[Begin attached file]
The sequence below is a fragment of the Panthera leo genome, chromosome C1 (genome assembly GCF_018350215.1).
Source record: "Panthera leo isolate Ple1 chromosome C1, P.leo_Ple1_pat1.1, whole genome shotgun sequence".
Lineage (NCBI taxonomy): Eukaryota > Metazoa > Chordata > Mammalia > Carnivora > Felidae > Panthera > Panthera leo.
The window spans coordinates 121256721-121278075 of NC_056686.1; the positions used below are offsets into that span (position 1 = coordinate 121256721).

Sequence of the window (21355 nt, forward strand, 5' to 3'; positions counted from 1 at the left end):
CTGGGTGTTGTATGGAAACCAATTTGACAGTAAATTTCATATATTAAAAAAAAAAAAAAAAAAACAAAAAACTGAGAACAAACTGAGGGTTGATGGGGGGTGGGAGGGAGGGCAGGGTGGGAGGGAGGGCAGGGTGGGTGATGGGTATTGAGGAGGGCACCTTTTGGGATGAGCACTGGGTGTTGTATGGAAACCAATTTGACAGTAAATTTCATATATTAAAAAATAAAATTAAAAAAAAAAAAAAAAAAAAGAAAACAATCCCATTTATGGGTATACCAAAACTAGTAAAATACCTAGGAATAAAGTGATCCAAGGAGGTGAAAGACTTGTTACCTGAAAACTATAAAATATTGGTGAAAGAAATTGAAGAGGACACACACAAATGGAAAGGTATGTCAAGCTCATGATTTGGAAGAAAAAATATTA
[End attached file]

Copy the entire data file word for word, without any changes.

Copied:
The sequence below is a fragment of the Panthera leo genome, chromosome C1 (genome assembly GCF_018350215.1).
Source record: "Panthera leo isolate Ple1 chromosome C1, P.leo_Ple1_pat1.1, whole genome shotgun sequence".
Lineage (NCBI taxonomy): Eukaryota > Metazoa > Chordata > Mammalia > Carnivora > Felidae > Panthera > Panthera leo.
The window spans coordinates 121256721-121278075 of NC_056686.1; the positions used below are offsets into that span (position 1 = coordinate 121256721).

Sequence of the window (21355 nt, forward strand, 5' to 3'; positions counted from 1 at the left end):
CTGGGTGTTGTATGGAAACCAATTTGACAGTAAATTTCATATATTAAAAAAAAAAAAAAAAAAACAAAAAACTGAGAACAAACTGAGGGTTGATGGGGGGTGGGAGGGAGGGCAGGGTGGGAGGGAGGGCAGGGTGGGTGATGGGTATTGAGGAGGGCACCTTTTGGGATGAGCACTGGGTGTTGTATGGAAACCAATTTGACAGTAAATTTCATATATTAAAAAATAAAATTAAAAAAAAAAAAAAAAAAAAGAAAACAATCCCATTTATGGGTATACCAAAACTAGTAAAATACCTAGGAATAAAGTGATCCAAGGAGGTGAAAGACTTGTTACCTGAAAACTATAAAATATTGGTGAAAGAAATTGAAGAGGACACACACAAATGGAAAGGTATGTCAAGCTCATGATTTGGAAGAAAAAATATTA